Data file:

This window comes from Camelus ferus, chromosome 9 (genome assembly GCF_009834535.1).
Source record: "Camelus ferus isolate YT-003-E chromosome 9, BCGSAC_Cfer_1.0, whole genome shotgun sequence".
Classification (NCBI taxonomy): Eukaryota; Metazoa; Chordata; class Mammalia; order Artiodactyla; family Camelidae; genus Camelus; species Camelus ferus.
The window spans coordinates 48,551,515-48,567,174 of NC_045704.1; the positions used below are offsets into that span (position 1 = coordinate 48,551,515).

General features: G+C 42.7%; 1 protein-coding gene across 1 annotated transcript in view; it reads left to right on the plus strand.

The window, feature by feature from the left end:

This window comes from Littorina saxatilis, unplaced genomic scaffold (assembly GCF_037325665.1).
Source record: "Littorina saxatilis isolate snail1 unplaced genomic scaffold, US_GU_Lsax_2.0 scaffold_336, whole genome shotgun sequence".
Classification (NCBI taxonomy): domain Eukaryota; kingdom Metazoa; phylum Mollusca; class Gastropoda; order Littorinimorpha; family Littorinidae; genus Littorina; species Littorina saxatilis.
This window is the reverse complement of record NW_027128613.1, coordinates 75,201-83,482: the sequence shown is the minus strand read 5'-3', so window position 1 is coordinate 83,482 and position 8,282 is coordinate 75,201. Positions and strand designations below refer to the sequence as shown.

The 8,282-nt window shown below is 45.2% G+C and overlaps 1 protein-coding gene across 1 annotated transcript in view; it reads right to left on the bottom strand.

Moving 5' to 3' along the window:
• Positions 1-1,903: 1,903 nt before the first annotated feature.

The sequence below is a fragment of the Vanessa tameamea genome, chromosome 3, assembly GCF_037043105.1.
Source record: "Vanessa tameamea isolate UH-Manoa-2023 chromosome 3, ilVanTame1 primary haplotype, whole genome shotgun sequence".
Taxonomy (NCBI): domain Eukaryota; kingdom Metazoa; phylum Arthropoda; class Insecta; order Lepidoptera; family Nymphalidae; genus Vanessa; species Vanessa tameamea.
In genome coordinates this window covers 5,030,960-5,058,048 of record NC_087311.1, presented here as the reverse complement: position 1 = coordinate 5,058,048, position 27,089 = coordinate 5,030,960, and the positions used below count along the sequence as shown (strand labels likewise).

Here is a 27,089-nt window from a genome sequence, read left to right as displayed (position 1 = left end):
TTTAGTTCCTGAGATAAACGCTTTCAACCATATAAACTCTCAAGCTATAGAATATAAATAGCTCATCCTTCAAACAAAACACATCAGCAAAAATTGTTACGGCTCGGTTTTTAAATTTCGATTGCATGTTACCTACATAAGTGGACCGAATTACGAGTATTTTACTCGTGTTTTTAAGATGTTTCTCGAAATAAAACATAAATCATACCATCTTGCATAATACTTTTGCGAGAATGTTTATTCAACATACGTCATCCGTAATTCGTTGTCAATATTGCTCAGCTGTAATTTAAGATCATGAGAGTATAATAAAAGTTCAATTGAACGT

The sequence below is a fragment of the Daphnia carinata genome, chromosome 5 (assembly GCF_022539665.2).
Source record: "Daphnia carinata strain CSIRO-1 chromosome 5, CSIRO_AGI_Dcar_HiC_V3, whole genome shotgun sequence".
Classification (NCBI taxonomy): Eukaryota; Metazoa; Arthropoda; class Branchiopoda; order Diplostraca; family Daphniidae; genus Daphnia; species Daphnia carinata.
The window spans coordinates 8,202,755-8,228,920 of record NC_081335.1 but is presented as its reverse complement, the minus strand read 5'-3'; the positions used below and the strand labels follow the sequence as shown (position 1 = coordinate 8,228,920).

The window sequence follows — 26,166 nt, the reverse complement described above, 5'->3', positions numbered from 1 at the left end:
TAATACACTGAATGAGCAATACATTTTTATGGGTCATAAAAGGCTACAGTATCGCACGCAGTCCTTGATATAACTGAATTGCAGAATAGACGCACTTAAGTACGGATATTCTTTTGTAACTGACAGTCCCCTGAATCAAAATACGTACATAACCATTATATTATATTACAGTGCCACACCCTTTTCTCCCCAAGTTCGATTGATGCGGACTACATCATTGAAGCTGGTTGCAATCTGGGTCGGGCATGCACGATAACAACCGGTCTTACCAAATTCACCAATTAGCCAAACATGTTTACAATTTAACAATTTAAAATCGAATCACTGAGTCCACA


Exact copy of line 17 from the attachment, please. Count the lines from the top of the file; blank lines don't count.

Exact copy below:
In genome coordinates this window covers 5,030,960-5,058,048 of record NC_087311.1, presented here as the reverse complement: position 1 = coordinate 5,058,048, position 27,089 = coordinate 5,030,960, and the positions used below count along the sequence as shown (strand labels likewise).